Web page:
By Clara Ferreira-Marques
SINGAPORE (Reuters Breakingviews) - When it comes to Chinese acquisitions in European soccer and vice versa, the score is $3 billion-nil. A string of investments in storied clubs, from Atletico Madrid to AC Milan, stopped abruptly when Beijing put its foot down in 2017. The Abu Dhabi- and Chinese-owned group behind Manchester City could be the first heavyweight to bet the other way.
For European football executives, China is a field of dreams. There are 1.4 billion potential fans, and a government that aims to host and win the World Cup. Beijing wants an $800 billion sports market by 2025, bigger than the worldwide outlay now.
So English clubs, in particular, have rushed to set up local offices, open training academies, and put on stunts like videos of stars learning to make dumplings. But no club from the English Premier League, nor any rich continental rival, has yet put its stamp on China’s domestic game.
That is not too surprising. This is a much harder trophy to clinch than a few new fans. Chinese company accounts are frequently, to put it politely, opaque. An early attempt at cracking the market by Sheffield United, a venerable English club, ended with a match-fixing scandal. And TV revenues for clubs in the Chinese Super League are so poor they would currently barely cover three months of superstar striker Carlos Tevez’s reported salary.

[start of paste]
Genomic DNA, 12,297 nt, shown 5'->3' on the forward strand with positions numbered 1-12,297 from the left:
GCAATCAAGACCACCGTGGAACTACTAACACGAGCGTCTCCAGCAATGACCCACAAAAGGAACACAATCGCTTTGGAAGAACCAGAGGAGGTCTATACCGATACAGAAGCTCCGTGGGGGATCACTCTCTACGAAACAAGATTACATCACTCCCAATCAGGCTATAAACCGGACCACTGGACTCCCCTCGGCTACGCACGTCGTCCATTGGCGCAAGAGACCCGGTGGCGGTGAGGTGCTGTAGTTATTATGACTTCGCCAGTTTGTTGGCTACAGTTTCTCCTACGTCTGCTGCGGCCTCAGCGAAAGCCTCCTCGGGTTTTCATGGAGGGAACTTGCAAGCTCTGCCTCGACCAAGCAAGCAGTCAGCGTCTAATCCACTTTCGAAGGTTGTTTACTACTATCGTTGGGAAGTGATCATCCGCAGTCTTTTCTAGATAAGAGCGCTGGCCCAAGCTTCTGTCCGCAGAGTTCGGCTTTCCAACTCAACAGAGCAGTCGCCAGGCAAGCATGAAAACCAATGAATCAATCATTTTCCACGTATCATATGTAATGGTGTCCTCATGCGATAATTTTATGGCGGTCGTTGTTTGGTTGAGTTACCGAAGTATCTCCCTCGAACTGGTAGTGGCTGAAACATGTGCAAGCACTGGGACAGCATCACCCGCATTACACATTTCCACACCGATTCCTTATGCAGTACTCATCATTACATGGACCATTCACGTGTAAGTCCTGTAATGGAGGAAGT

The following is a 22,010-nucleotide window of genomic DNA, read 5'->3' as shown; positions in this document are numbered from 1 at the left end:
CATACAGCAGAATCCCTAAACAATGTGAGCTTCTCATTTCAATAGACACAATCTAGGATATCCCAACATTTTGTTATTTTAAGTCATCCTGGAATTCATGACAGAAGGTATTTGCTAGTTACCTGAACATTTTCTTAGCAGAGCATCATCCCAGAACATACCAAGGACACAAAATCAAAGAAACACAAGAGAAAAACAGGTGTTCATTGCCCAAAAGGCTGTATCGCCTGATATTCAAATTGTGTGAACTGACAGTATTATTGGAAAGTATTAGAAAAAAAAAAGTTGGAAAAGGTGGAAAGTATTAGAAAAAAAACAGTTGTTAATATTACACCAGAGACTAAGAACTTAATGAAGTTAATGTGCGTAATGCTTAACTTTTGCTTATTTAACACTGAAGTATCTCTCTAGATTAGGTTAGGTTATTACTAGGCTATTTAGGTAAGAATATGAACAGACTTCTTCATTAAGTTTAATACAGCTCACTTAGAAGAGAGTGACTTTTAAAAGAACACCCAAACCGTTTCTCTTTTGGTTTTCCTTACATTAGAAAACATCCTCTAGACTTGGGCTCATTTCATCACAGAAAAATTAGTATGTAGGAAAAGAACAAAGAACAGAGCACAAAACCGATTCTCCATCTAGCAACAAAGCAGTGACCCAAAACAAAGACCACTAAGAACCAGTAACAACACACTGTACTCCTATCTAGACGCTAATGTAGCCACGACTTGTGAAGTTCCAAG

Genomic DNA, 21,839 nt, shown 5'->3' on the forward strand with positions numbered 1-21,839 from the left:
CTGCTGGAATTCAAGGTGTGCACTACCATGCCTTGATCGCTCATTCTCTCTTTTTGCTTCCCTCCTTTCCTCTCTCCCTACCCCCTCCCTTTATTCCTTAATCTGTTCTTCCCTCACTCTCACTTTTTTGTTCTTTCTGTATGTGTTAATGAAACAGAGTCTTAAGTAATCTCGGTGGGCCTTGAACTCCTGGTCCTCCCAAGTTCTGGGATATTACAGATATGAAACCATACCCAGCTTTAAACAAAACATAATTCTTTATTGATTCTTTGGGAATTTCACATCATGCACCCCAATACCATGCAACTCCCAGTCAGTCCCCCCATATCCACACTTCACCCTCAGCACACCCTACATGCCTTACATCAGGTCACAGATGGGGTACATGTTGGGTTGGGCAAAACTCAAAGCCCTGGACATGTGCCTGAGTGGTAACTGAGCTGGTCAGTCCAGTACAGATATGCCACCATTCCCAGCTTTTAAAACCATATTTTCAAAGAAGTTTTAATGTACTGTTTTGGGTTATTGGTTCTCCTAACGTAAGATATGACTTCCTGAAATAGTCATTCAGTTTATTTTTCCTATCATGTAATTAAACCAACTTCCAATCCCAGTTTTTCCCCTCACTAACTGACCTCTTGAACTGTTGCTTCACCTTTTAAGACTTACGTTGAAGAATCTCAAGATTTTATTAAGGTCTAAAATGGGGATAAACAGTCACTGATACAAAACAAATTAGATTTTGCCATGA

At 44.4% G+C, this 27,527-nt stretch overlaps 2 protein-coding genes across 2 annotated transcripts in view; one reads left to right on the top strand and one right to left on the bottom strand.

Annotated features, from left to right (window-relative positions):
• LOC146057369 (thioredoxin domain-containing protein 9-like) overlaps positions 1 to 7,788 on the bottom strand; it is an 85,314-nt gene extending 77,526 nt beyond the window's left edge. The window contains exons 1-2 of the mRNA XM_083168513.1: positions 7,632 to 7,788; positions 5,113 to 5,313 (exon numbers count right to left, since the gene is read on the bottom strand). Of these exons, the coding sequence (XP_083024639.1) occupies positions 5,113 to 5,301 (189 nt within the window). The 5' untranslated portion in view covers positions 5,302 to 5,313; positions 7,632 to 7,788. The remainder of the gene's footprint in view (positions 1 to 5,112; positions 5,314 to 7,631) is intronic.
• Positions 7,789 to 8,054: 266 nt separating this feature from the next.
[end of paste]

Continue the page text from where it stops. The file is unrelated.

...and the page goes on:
But that still leaves an open goal for an experienced player, who knows how to do more with everything from replica shirts to online tie-ups to stadium hospitality. City Football Group, which owns Manchester City and New York City FC, would be well placed. It thinks bigger than most European club owners, with a global network of teams. It also has mainland investors, who could be partners in any deal, and good connections: President Xi Jinping took a selfie at Manchester City’s grounds in 2015.
Valuation could be a problem: a property developer in January agreed to pay a walloping 3.6 billion yuan, or $545 million, for control of local side Beijing Guoan. But if CFG can avoid paying fantasy sums, this could be an interesting transfer.
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